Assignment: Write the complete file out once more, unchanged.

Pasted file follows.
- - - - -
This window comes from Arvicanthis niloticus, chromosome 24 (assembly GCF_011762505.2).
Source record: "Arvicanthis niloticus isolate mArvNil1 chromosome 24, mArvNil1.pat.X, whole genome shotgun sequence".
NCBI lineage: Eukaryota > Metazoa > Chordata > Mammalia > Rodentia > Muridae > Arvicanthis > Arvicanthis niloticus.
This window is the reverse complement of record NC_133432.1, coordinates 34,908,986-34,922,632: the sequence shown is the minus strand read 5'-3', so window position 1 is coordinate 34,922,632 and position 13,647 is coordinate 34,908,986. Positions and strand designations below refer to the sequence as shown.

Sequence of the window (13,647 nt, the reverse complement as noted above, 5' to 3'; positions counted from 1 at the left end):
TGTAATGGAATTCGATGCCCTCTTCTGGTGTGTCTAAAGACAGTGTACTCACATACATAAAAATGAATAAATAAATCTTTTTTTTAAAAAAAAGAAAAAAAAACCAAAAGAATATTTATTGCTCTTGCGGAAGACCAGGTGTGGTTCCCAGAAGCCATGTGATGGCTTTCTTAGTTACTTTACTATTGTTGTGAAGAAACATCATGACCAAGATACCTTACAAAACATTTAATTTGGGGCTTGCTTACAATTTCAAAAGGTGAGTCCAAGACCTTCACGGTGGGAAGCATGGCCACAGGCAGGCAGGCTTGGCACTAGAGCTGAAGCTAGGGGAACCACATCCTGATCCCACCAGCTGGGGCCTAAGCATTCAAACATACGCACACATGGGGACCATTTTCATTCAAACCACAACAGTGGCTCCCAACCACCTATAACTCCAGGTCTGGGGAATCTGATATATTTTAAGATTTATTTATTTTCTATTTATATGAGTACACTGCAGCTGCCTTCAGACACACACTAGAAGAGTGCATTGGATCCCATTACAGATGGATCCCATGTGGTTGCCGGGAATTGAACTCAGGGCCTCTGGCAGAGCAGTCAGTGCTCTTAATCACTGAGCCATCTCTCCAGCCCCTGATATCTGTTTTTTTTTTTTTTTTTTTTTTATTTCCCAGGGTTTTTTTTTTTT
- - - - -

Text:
This window comes from Arvicanthis niloticus, chromosome 24 (assembly GCF_011762505.2).
Source record: "Arvicanthis niloticus isolate mArvNil1 chromosome 24, mArvNil1.pat.X, whole genome shotgun sequence".
NCBI lineage: Eukaryota > Metazoa > Chordata > Mammalia > Rodentia > Muridae > Arvicanthis > Arvicanthis niloticus.
This window is the reverse complement of record NC_133432.1, coordinates 34,908,986-34,922,632: the sequence shown is the minus strand read 5'-3', so window position 1 is coordinate 34,922,632 and position 13,647 is coordinate 34,908,986. Positions and strand designations below refer to the sequence as shown.

Sequence of the window (13,647 nt, the reverse complement as noted above, 5' to 3'; positions counted from 1 at the left end):
TGTAATGGAATTCGATGCCCTCTTCTGGTGTGTCTAAAGACAGTGTACTCACATACATAAAAATGAATAAATAAATCTTTTTTTTAAAAAAAAGAAAAAAAAACCAAAAGAATATTTATTGCTCTTGCGGAAGACCAGGTGTGGTTCCCAGAAGCCATGTGATGGCTTTCTTAGTTACTTTACTATTGTTGTGAAGAAACATCATGACCAAGATACCTTACAAAACATTTAATTTGGGGCTTGCTTACAATTTCAAAAGGTGAGTCCAAGACCTTCACGGTGGGAAGCATGGCCACAGGCAGGCAGGCTTGGCACTAGAGCTGAAGCTAGGGGAACCACATCCTGATCCCACCAGCTGGGGCCTAAGCATTCAAACATACGCACACATGGGGACCATTTTCATTCAAACCACAACAGTGGCTCCCAACCACCTATAACTCCAGGTCTGGGGAATCTGATATATTTTAAGATTTATTTATTTTCTATTTATATGAGTACACTGCAGCTGCCTTCAGACACACACTAGAAGAGTGCATTGGATCCCATTACAGATGGATCCCATGTGGTTGCCGGGAATTGAACTCAGGGCCTCTGGCAGAGCAGTCAGTGCTCTTAATCACTGAGCCATCTCTCCAGCCCCTGATATCTGTTTTTTTTTTTTTTTTTTTTTTATTTCCCAGGGTTTTTTTTTTTT